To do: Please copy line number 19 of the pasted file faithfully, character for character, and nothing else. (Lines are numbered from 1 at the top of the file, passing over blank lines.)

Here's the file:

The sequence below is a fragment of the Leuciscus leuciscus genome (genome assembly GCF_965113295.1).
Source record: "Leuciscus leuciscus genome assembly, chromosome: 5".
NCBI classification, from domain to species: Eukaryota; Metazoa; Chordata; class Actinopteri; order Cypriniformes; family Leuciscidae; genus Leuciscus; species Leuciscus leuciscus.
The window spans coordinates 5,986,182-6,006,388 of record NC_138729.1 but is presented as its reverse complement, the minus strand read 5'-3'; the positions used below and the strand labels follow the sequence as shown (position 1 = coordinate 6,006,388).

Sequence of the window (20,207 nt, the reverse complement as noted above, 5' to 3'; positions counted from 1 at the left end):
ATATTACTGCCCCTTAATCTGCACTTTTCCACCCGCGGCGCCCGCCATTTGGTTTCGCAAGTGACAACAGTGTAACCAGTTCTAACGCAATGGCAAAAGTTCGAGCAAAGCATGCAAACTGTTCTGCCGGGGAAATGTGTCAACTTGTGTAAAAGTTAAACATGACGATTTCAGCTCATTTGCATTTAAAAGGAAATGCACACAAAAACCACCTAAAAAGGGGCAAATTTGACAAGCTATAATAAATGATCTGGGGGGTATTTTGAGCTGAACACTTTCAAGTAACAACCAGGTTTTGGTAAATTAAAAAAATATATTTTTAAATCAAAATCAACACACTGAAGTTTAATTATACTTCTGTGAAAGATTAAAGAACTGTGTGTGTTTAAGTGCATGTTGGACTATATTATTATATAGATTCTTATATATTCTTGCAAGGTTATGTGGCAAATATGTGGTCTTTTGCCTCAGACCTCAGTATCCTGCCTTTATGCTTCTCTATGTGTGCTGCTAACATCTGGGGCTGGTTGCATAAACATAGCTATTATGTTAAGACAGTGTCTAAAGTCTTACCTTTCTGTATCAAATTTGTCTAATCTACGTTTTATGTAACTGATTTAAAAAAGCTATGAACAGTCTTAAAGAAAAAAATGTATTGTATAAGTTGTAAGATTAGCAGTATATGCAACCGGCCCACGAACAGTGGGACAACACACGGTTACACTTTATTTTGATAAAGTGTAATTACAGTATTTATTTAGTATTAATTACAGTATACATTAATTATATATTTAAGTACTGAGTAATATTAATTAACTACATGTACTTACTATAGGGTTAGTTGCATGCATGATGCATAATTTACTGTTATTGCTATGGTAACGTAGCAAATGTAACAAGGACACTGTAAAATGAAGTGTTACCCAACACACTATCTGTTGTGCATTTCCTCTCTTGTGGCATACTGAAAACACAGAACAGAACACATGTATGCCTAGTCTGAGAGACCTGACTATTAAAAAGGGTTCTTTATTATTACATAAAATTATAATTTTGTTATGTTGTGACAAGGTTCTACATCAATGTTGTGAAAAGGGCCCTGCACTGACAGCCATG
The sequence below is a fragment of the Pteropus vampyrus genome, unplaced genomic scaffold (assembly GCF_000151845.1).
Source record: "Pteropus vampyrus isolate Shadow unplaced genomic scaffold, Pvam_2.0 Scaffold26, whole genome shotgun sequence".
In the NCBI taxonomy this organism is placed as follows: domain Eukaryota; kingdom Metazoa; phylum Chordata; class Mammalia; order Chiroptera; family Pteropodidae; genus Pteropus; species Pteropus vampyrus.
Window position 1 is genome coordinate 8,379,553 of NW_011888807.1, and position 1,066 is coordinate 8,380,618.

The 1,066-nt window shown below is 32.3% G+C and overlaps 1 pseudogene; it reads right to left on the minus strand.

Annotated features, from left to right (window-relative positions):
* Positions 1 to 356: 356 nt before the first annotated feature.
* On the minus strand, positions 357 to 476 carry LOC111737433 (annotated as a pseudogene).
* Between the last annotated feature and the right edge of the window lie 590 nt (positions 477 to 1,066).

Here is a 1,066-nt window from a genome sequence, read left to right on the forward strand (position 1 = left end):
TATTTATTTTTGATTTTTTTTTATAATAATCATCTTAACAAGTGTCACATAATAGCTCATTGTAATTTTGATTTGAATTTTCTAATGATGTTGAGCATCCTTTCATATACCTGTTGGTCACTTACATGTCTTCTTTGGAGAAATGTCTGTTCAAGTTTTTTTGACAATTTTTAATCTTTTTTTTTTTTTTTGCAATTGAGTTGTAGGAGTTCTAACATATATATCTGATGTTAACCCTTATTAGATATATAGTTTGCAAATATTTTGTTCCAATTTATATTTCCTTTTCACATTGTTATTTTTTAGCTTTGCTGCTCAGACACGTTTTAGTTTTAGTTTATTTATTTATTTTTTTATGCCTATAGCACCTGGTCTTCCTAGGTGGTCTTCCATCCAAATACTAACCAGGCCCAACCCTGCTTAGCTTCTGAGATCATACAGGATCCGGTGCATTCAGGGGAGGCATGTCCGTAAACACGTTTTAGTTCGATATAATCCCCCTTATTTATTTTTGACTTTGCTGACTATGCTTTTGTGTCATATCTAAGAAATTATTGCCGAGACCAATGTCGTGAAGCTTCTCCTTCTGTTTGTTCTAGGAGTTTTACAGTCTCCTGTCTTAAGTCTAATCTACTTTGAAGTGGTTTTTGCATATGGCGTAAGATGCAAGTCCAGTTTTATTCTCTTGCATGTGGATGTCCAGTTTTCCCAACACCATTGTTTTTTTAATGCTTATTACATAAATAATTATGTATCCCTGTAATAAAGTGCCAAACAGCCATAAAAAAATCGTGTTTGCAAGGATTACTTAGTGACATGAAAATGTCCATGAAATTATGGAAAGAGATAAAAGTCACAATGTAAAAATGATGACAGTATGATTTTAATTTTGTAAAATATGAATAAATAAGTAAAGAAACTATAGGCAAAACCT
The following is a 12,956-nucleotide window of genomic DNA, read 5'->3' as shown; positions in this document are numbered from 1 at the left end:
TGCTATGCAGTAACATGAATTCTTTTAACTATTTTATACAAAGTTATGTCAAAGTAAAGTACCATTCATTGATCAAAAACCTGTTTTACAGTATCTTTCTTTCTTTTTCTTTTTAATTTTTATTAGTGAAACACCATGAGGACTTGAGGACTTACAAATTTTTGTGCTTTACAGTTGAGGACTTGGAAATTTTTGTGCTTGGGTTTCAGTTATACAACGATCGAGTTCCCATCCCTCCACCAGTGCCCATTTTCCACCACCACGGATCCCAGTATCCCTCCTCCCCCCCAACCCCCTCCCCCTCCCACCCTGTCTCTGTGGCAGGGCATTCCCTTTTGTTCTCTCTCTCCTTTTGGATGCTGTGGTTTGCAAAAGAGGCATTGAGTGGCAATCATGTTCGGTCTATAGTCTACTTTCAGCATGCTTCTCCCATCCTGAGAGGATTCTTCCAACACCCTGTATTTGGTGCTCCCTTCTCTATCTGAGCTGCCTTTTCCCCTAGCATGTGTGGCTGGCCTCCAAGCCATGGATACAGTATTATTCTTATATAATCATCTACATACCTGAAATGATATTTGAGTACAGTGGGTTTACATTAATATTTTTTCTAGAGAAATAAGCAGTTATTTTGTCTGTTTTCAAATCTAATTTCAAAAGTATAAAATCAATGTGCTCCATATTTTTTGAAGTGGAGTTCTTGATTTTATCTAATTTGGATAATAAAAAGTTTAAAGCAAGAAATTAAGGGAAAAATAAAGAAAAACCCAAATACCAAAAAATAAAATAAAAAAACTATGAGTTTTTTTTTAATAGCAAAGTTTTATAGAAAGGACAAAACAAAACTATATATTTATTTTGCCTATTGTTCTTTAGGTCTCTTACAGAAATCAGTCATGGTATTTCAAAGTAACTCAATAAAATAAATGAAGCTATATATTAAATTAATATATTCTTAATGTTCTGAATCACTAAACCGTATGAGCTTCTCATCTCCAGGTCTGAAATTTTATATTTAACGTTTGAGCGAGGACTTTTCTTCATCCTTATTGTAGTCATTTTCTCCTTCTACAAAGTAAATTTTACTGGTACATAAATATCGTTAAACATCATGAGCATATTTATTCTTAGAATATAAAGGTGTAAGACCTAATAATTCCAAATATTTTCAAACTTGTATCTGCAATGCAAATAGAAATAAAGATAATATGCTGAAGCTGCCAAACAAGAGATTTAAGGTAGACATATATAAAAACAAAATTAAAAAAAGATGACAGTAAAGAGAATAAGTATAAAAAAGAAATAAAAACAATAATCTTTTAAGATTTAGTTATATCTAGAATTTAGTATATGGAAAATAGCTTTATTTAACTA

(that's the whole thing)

TGCTATGCAGTAACATGAATTCTTTTAACTATTTTATACAAAGTTATGTCAAAGTAAAGTACCATTCATTGATCAAAAACCTGTTTTACAGTATCTTTCTTTCTTTTTCTTTTTAATTTTTATTAGTGAAACACCATGAGGACTTGAGGACTTACAAATTTTTGTGCTTTACAGTTGAGGACTTGGAAATTTTTGTGCTTGGGTTTCAGTTATACAACGATCGAGTTCCCATCCCTCCACCAGTGCCCATTTTCCACCACCACGGATCCCAGTATCCCTCCTCCCCCCCAACCCCCTCCCCCTCCCACCCTGTCTCTGTGGCAGGGCATTCCCTTTTGTTCTCTCTCTCCTTTTGGATGCTGTGGTTTGCAAAAGAGGCATTGAGTGGCAATCATGTTCGGTCTATAGTCTACTTTCAGCATGCTTCTCCCATCCTGAGAGGATTCTTCCAACACCCTGTATTTGGTGCTCCCTTCTCTATCTGAGCTGCCTTTTCCCCTAGCATGTGTGGCTGGCCTCCAAGCCATGGATACAGTATTATTCTTATATAATCATCTACATACCTGAAATGATATTTGAGTACAGTGGGTTTACATTAATATTTTTTCTAGAGAAATAAGCAGTTATTTTGTCTGTTTTCAAATCTAATTTCAAAAGTATAAAATCAATGTGCTCCATATTTTTTGAAGTGGAGTTCTTGATTTTATCTAATTTGGATAATAAAAAGTTTAAAGCAAGAAATTAAGGGAAAAATAAAGAAAAACCCAAATACCAAAAAATAAAATAAAAAAACTATGAGTTTTTTTTTAATAGCAAAGTTTTATAGAAAGGACAAAACAAAACTATATATTTATTTTGCCTATTGTTCTTTAGGTCTCTTACAGAAATCAGTCATGGTATTTCAAAGTAACTCAATAAAATAAATGAAGCTATATATTAAATTAATATATTCTTAATGTTCTGAATCACTAAACCGTATGAGCTTCTCATCTCCAGGTCTGAAATTTTATATTTAACGTTTGAGCGAGGACTTTTCTTCATCCTTATTGTAGTCATTTTCTCCTTCTACAAAGTAAATTTTACTGGTACATAAATATCGTTAAACATCATGAGCATATTTATTCTTAGAATATAAAGGTGTAAGACCTAATAATTCCAAATATTTTCAAACTTGTATCTGCAATGCAAATAGAAATAAAGATAATATGCTGAAGCTGCCAAACAAGAGATTTAAGGTAGACATATATAAAAACAAAATTAAAAAAAGATGACAGTAAAGAGAATAAGTATAAAAAAGAAATAAAAACAATAATCTTTTAAGATTTAGTTATATCTAGAATTTAGTATATGGAAAATAGCTTTATTTAACTA